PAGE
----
Escherichia coli contamination is a continuing issue in the developing world. Lack of funding and difficulty in instituting new projects makes it necessary to discover an affordable, low-cost alternative to traditional methods of sanitation. Recent studies have shown that the hydroxyl radical, which is known to be produced from iron-bearing minerals through the Fenton reaction, can be damaging to both single-celled and multi-cellular organisms. Using hydroxyl radicals produced from low-cost, common materials would be a viable solution to the problem of contamination. It is proposed that using inexpensive, wide-spread, iron-rich materials to produce the hydroxyl radicals could lead to a new method of sanitation adaptable to various situations.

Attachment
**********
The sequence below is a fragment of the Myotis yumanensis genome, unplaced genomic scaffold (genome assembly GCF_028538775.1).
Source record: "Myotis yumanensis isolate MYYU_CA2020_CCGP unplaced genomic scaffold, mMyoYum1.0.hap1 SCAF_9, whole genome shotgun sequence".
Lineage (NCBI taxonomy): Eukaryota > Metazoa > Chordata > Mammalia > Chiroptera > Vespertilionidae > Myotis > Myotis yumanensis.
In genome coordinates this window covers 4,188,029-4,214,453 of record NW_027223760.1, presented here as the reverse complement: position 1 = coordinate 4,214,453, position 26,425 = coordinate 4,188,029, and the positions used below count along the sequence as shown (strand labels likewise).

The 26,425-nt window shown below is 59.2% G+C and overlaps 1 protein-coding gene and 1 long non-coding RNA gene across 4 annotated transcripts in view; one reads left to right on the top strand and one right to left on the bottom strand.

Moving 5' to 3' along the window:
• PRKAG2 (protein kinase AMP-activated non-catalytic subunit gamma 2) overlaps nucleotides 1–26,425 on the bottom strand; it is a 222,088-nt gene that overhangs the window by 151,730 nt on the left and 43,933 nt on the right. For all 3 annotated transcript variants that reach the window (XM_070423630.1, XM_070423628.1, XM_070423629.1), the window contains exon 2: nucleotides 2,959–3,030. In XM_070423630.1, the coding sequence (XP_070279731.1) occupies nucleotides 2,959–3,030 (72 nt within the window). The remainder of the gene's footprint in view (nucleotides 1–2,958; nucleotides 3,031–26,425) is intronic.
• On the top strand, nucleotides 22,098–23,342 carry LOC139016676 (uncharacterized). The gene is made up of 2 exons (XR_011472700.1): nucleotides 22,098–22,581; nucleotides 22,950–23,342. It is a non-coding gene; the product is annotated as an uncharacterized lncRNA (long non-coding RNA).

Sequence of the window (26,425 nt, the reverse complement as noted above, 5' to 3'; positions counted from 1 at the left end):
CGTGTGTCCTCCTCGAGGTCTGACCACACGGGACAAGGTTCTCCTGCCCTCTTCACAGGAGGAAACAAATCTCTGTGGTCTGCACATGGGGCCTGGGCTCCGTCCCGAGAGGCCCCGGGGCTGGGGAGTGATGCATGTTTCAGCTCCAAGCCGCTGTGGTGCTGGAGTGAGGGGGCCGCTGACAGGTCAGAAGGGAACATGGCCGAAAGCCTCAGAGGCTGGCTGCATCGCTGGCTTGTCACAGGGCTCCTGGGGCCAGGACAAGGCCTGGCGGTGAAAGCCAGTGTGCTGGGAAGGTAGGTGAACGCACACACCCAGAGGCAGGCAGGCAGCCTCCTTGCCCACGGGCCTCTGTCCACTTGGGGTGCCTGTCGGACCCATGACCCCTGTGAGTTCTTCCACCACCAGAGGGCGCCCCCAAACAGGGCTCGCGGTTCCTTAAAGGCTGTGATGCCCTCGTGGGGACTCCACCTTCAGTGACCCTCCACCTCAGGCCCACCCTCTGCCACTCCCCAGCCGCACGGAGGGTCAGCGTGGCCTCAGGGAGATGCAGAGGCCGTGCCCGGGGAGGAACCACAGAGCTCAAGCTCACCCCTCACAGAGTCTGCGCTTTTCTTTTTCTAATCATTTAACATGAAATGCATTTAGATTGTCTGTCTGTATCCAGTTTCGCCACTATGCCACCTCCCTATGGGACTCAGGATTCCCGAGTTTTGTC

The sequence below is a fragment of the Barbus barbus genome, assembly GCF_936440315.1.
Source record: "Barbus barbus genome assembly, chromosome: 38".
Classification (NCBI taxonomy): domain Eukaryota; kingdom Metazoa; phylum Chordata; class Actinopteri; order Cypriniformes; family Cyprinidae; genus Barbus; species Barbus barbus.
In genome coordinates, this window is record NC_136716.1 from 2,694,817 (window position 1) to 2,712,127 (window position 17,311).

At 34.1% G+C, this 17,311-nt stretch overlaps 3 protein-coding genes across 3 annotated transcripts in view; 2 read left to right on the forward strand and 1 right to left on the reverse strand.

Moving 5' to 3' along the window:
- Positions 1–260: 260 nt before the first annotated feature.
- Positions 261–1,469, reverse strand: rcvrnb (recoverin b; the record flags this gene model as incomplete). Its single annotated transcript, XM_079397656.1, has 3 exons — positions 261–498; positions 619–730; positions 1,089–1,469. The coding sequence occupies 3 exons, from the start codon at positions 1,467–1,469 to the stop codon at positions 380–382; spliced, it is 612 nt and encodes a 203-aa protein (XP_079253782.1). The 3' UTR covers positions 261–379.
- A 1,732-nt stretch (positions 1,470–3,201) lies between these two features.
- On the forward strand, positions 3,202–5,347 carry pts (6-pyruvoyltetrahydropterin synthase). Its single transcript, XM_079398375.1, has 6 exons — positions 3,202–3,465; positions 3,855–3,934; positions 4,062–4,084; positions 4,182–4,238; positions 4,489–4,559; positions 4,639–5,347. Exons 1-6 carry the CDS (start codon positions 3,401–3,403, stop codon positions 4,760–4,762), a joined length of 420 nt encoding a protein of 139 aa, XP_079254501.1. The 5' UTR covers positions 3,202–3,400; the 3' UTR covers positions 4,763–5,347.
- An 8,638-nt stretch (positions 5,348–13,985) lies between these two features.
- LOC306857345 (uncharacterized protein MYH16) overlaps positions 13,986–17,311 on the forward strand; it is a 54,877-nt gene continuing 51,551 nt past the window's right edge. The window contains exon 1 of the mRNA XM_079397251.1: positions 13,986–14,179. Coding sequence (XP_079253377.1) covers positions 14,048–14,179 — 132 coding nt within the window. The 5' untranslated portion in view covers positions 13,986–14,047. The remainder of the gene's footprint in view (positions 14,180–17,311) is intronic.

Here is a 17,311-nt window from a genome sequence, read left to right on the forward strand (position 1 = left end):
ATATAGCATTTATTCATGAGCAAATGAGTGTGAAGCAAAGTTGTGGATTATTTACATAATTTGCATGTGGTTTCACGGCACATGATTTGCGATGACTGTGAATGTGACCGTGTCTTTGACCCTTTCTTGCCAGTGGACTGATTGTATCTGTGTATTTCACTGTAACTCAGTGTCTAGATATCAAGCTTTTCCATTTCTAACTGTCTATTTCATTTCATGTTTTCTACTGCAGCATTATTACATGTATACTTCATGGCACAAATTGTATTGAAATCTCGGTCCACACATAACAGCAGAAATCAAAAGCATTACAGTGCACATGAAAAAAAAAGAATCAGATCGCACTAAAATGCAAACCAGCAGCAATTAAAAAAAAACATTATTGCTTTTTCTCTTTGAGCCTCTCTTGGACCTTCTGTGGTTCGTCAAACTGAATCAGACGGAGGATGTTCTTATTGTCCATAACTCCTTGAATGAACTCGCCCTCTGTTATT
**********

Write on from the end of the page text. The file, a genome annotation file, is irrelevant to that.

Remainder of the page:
|Advisor:||Schoonen, Martin A. A.|
|Commitee:||Hanson, Gilbert, McLennon, Scott|
|School:||State University of New York at Stony Brook|
|School Location:||United States -- New York|
|Source:||MAI 49/04M, Masters Abstracts International|
|Subjects:||Microbiology, Biochemistry, Water Resource Management, Geochemistry|
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